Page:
I solute them and their tireless, self sacrificing and endless scientific work to discover the workings of the microbe. Jan 01, Chuchiqo rated it it was amazing. I’ve read this book when I was 16 and later when I was I guess it shaped my life. It is maybe why I work today with the miniature world of microorganisms.
Not sure why I got so bogged down towards the end. Maybe it had something to do with all the action moving to Africa and krui very of-the-times but still awkward for a modern person to read racism kicked in? Nothing outright awful just terminology and tone, but still weird for me. Mostly though it was interesting to read about microbiology in the days before DNA discovery, which now plays such a huge role in ALL biology.
And impressive how much work they could do with viruses without being able to see them. Interesting kurif written in the s prose in which the whole world is filled with wonder and a frank account of the harsher realities. I love how lots of people gladly volunteered their lives in a gamble for a cure; not sure a nanny government would LET you and b if perfectly healthy people would subject themselves to same torment. I also enjoyed seeing the retelling, if to be believed, of these peoples’ lives — such strong personalities.
Potential readers need to know right away that this book is cazadorex to years old, the ONLY reason this matters is that some of the language and the style of the writing was of its time. Terms for peoples and countries have changed, don’t be put off.
Despite this I can see why this book remains in print. It is fantastic history story telling long before “Horrible Histories” reinvented the genre. This book is unafraid and indeed revels in the wild characters that populated the microbiology niche Potential readers need to know right away that this book is close to years old, the ONLY reason this matters is that some of the language and the style of the writing was of its time.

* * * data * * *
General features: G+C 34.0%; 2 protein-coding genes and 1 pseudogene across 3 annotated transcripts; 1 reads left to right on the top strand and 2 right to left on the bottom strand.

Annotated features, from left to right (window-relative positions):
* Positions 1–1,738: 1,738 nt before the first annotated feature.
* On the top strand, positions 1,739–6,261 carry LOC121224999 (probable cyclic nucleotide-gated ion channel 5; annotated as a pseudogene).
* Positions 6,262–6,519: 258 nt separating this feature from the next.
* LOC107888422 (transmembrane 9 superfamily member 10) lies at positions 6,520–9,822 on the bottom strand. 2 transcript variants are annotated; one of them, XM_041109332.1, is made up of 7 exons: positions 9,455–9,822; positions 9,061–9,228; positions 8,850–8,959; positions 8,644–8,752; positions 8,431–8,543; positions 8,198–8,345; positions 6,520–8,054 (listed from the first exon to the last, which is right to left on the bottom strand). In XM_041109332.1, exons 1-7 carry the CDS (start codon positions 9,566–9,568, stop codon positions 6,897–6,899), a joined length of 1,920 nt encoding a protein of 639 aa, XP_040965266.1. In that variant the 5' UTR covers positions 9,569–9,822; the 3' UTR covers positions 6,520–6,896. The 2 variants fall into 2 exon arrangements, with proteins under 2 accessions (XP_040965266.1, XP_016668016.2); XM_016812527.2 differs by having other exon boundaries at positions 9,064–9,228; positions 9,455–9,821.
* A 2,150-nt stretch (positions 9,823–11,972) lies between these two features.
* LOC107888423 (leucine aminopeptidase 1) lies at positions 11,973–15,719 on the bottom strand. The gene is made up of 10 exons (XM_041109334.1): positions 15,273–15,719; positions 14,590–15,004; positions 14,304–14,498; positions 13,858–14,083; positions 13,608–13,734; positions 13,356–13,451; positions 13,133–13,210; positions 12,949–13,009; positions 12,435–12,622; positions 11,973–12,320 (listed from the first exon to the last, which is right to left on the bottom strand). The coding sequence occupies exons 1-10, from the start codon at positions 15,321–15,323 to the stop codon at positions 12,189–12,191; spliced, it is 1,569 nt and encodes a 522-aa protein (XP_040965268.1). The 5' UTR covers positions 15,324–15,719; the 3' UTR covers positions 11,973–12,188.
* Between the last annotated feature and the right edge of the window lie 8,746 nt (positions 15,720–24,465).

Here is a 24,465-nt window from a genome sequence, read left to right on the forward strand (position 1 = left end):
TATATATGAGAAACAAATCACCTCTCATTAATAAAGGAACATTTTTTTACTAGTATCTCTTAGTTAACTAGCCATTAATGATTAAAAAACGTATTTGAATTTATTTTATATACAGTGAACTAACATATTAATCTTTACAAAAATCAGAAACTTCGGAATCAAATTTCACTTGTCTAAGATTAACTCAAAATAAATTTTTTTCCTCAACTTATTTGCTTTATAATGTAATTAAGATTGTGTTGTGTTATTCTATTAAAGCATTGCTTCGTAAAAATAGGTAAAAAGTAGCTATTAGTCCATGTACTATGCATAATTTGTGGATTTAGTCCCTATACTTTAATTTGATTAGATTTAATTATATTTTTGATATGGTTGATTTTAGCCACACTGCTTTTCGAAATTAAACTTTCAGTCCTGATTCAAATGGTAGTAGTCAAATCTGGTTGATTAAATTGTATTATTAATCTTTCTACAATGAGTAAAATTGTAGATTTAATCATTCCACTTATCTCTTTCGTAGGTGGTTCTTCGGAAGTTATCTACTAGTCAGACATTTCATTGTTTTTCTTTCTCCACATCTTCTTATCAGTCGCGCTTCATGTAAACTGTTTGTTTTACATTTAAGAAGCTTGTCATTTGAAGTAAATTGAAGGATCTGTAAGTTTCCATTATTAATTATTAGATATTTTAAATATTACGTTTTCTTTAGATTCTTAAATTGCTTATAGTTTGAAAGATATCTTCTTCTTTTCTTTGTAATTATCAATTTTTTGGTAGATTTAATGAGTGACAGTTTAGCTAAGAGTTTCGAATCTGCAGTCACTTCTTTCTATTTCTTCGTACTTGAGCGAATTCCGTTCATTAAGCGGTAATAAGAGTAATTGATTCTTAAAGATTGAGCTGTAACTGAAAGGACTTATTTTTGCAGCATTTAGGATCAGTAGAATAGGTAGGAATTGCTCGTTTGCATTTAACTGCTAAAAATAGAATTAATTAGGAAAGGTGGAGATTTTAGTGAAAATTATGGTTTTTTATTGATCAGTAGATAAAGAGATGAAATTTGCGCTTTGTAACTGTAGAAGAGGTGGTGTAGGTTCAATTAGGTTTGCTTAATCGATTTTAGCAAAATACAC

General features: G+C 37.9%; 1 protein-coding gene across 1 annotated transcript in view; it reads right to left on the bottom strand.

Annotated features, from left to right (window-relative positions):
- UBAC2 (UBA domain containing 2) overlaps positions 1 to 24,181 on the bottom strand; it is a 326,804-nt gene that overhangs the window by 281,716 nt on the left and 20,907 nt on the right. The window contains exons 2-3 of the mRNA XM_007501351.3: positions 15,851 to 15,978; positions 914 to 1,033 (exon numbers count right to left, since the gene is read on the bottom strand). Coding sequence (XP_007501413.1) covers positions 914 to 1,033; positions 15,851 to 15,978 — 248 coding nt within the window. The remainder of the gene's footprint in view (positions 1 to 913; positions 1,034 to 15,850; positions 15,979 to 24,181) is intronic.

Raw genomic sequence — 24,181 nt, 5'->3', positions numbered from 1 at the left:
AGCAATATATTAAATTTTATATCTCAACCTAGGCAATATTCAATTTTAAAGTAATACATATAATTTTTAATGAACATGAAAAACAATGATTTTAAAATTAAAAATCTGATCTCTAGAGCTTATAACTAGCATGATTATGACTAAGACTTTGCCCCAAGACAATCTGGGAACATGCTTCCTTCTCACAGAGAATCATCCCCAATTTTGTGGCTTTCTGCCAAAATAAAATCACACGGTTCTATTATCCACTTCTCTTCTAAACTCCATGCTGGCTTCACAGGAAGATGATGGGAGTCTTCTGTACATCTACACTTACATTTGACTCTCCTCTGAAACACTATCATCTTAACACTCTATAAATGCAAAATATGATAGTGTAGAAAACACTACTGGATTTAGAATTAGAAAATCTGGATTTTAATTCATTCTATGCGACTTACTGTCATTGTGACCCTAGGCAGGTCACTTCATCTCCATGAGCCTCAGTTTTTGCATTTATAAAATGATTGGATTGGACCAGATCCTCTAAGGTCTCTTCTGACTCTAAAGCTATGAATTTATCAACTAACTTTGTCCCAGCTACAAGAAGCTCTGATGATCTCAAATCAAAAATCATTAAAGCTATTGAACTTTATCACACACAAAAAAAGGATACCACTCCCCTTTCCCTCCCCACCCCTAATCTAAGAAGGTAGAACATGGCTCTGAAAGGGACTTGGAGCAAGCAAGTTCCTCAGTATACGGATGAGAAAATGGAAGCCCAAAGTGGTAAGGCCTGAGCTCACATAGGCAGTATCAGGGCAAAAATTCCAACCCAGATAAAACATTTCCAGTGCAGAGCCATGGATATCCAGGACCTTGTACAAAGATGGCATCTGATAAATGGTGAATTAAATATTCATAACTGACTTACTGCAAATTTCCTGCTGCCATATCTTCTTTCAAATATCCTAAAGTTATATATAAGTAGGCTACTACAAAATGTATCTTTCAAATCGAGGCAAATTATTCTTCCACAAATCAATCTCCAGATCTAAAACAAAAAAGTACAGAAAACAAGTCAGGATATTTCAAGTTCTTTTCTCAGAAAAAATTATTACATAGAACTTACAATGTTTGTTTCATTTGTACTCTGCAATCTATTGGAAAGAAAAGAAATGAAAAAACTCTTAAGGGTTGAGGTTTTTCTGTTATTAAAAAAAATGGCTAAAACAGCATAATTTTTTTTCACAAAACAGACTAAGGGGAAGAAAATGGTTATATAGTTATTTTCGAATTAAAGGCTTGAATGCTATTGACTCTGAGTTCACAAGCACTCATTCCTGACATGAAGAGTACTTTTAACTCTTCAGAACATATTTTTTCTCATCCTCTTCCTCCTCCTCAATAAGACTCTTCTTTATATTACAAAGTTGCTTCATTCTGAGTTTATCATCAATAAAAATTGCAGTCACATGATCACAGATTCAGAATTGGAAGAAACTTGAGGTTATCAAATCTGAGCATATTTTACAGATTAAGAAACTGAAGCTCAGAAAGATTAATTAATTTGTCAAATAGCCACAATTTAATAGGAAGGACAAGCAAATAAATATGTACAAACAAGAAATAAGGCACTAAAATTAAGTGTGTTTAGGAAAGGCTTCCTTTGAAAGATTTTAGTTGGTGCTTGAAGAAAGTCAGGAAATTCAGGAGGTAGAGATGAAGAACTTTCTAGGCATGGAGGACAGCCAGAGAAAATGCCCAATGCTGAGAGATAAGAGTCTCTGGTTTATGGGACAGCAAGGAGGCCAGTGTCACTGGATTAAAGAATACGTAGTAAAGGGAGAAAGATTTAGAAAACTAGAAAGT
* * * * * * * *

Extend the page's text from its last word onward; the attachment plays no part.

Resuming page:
This book is unafraid and indeed revels in the wild characters that populated the microbiology niche. It is not quite a thriller, but does read like a fiction.
The characters, their actual process and what techniques needed mastering just to even study microbes is all very clearly explained with great colourful description. The egos, the battles and national politics going alongside are all part of the fantastic breadth of this book. I can’t understand why it is not on every school reading list.
I’ve read that many of the great modern virologists and immunologists say this book was the first introduction that really made them curious as school boys and girls.
This book is the primer for all further reading in microbes, disease etc. Reader need not have any science background to understand and appreciate this book. The book is divided into chapters based on each major character. The achievements of each person are clearly articulated and linked across time so that you get the appreciation of how modern scientists are always standing on shoulders of those before.
OR when we forget and don’t save history or read history, this too is highlighted when science must start again. So the scientific methodology is clearly supported and explained many times through out. This is again why I think it should be on every school curriculum before students move on to dry, more formal books.
Excellent book, brought to my attention by my father who remembered it from his childhood days. I am embarking in middle life a career shift into science from business, so cazsdores thought it was good primer and inspiration. He was utterly correct. Books are always amazing gifts and can prove transformational – this is one of them. Written inthis is a classic collection of essays about the pioneers of microbiology.
Beginning with Leeuwenhoek, with chapters on Pasteur x2Koch, through Bruce, Walter Reed and Paul Ehrlich, the essays span the time period from to De Kruif writes with an infectious enthusiasm and a strong narrative drive, so that the essays hold up remarkably well – one is swept up in the story. What is particularly impressive is his ability to set each researcher’s accomplishments squarely Written inthis is a classic collection of essays about the pioneers of microbiology.
What cazadoress particularly impressive is his ability to set each researcher’s accomplishments squarely within the context of what was known at the time. However, retrospective application of current norms of political correctness would be both unfair and pointless. Best to make allowances for the time at which these essays were written, find a comfortable chair and lose oneself in the excitement of the stories of these extraordinary scientists. Easily the most entertaining book on microbiology I’ve ever read.
Which isn’t too hard, kruf I’ve only read textbooks until now. Fun read if you want to learn more about the science of bacteria and viruses. Los detalles con los relata los momentos trascendentes de estos pioneros de la ciencia son exquisitos.